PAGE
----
By Kevin Collison
The troubled Park Reserve property has hit the market and the broker in charge of its sale believes new ownership may resolve the angst of its long-suffering condo residents.
“Hopefully we’ll find a buyer who will invest millions to improve it,” said Gib Kerr of Cushman & Wakefield.
“It wouldn’t make sense for a buyer to have a problematic project next door. Everyone will have a mutual interest in getting the problems fixed.”
Cushman & Wakefield was hired by a receiver appointed by the Jackson County Circuit Court to sell the property that had been owned by Park Reserve LLC. The 5.2-acre property includes the former Trinity Lutheran Hospital buildings and a 400-space garage.
Park Reserve developer Wayne Reeder had completed and sold about 90 condos before losing control of the project. Residents have complained for years about the its poor condition and lack of progress toward completing the development.
The main hospital complex, parts of which date back 100 years, has been vacant since 2001, and has been frequently vandalized and languishes in disrepair.
Kerr believes the property’s strategic location overlooking the downtown skyline near Penn Valley Park and next to a planned streetcar stop at 31st and Main will make it attractive to a buyer.
“The question is, does it make sense to finish what Reeder started or scrape it and start new?” Kerry said.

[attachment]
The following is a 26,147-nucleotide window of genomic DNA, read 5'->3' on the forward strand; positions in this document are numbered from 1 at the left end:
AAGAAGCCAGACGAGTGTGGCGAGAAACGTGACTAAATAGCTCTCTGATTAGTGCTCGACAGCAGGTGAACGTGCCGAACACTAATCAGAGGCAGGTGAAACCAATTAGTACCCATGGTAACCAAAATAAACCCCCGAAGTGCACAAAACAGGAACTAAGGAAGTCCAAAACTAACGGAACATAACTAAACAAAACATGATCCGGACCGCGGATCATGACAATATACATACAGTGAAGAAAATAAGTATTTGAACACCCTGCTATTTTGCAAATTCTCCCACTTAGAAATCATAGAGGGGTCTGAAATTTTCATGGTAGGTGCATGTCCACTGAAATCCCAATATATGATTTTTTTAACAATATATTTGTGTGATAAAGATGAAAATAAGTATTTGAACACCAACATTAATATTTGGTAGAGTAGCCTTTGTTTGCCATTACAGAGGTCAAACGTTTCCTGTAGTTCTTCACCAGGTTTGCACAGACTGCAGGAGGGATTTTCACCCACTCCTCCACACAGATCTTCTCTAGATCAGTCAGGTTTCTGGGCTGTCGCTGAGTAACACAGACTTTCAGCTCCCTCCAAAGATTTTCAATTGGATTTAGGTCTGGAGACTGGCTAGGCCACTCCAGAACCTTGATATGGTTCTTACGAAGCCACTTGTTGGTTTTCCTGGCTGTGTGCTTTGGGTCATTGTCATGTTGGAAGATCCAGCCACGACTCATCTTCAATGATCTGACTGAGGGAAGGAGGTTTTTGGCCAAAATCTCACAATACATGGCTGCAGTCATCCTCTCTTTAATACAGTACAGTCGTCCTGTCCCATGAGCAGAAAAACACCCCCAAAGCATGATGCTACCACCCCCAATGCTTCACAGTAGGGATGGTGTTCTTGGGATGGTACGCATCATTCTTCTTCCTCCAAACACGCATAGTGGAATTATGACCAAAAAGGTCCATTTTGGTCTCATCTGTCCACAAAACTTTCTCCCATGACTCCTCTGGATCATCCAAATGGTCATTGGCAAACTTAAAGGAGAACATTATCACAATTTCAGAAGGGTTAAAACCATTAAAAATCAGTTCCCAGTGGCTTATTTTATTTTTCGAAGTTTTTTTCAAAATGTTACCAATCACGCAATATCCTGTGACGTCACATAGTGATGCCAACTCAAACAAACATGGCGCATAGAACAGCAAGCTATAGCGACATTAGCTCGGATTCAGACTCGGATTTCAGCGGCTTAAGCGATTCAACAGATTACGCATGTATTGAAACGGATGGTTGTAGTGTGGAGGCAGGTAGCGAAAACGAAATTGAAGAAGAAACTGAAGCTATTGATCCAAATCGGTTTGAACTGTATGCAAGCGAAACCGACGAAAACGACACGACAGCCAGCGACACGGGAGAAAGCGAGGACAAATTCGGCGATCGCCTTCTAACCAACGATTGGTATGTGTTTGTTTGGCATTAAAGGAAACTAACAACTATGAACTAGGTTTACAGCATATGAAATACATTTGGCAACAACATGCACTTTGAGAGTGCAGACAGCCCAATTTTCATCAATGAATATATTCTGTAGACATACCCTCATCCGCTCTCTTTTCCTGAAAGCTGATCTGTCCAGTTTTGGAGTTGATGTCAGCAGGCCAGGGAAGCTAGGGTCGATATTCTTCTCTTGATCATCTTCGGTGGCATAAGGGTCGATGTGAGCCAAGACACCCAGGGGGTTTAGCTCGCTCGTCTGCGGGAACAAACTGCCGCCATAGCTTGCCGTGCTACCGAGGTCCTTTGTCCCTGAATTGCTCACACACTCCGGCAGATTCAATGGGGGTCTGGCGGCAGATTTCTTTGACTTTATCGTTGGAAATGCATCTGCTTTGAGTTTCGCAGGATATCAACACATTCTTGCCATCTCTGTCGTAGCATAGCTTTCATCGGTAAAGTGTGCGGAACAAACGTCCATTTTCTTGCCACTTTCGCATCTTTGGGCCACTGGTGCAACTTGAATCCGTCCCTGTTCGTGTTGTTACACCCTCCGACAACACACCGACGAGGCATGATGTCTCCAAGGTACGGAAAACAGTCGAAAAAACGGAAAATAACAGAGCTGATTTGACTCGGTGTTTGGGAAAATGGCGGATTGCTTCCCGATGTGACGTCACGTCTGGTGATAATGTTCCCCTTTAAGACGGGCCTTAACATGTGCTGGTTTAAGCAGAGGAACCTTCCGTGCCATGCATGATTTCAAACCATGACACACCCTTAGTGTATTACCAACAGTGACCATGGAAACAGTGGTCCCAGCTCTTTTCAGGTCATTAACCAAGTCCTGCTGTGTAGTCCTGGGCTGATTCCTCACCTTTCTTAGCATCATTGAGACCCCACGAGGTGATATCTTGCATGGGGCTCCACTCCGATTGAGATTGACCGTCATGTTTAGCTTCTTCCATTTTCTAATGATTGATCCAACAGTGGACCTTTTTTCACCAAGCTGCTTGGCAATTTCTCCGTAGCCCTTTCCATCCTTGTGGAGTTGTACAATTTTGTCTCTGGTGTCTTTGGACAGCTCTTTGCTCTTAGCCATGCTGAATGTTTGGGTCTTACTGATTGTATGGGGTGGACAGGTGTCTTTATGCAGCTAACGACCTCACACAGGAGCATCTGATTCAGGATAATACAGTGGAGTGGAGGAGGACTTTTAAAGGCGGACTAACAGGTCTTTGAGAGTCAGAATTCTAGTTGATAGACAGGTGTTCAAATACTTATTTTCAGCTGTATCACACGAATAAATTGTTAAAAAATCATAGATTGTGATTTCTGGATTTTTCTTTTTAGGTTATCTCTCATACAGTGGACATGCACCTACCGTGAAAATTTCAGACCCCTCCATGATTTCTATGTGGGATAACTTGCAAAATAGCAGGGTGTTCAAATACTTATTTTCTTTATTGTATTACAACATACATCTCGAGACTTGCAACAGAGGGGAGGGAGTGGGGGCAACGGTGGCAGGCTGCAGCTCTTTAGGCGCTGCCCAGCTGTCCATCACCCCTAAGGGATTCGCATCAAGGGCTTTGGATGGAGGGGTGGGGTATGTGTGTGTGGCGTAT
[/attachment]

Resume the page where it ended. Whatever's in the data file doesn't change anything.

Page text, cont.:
While the property listed for sale does not include the bulk of condos already purchased in buildings on the north side of the Park Reserve site, there are about a dozen unsold units remaining that are included in the real estate offering.
Kerr said the location has been designated by the city as a “Transit Node” and would allow development of buildings up to 15 stories. He said the garage structure is in good condition, but not strong enough to have a building located atop it.
There is no listing price. The property is being marketed nationwide and Kerr anticipates the sale period may be relatively short because the property is in receivership.
The Park Reserve property is close to another large potential development tract along the streetcar route that’s being marketed for sale, the 5.4-acre site that includes the former Conklin Fangman car dealership at 3200 Main.
The streetcar extension route from Union Station to UMKC has attracted strong real estate interest with several projects either in the works or completed included a redevelopment plan recently proposed by Mac Properties at Armour that would include 425 apartments in several mid-rise buildings.
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I’m confused by this. If the bulk of the development’s condos have been sold and closed on, how is the condo association going to benefit from this sale of the remaining unsold units since the bank ostensibly owns them, not the association? (Other than maybe finally collecting on their delinquent assessments).
In my state, control of an association must be turned over to the owners upon closing on a majority of units or after a certain amount of time has passed, whichever comes first.
Or maybe it’s a phased project and the building being sold were supposed to be a later phase and is where amenities were to be included that were promised? Or is it a master association so a separate legal entity where amenities were to be located? Sounds complicated.
I’ve been following this horror show for so long and really do feel for those poor condo buyers/owners. I worked in condo development for years and was involved with multi-building loft conversion complexes/projects in Chicago’s West and South Loops, and have seen nothing so effed up as this.
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